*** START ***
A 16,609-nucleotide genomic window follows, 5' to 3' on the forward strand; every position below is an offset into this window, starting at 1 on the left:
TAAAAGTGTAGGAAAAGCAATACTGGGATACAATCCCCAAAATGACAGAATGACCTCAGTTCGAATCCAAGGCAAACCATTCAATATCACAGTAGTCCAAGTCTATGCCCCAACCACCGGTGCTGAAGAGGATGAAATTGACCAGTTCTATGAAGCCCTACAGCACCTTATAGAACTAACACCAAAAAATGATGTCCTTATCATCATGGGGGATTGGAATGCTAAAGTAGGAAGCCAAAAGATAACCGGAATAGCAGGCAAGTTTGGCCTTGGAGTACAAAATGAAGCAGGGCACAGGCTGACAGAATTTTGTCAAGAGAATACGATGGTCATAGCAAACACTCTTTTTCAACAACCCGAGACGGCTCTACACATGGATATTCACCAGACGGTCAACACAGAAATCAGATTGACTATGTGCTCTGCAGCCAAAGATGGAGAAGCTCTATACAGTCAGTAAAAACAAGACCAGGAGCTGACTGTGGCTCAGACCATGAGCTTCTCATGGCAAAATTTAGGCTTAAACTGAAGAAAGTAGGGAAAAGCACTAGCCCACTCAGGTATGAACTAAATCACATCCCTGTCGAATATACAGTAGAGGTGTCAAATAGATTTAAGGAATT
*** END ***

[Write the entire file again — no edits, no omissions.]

A 16,609-nucleotide genomic window follows, 5' to 3' on the forward strand; every position below is an offset into this window, starting at 1 on the left:
TAAAAGTGTAGGAAAAGCAATACTGGGATACAATCCCCAAAATGACAGAATGACCTCAGTTCGAATCCAAGGCAAACCATTCAATATCACAGTAGTCCAAGTCTATGCCCCAACCACCGGTGCTGAAGAGGATGAAATTGACCAGTTCTATGAAGCCCTACAGCACCTTATAGAACTAACACCAAAAAATGATGTCCTTATCATCATGGGGGATTGGAATGCTAAAGTAGGAAGCCAAAAGATAACCGGAATAGCAGGCAAGTTTGGCCTTGGAGTACAAAATGAAGCAGGGCACAGGCTGACAGAATTTTGTCAAGAGAATACGATGGTCATAGCAAACACTCTTTTTCAACAACCCGAGACGGCTCTACACATGGATATTCACCAGACGGTCAACACAGAAATCAGATTGACTATGTGCTCTGCAGCCAAAGATGGAGAAGCTCTATACAGTCAGTAAAAACAAGACCAGGAGCTGACTGTGGCTCAGACCATGAGCTTCTCATGGCAAAATTTAGGCTTAAACTGAAGAAAGTAGGGAAAAGCACTAGCCCACTCAGGTATGAACTAAATCACATCCCTGTCGAATATACAGTAGAGGTGTCAAATAGATTTAAGGAATT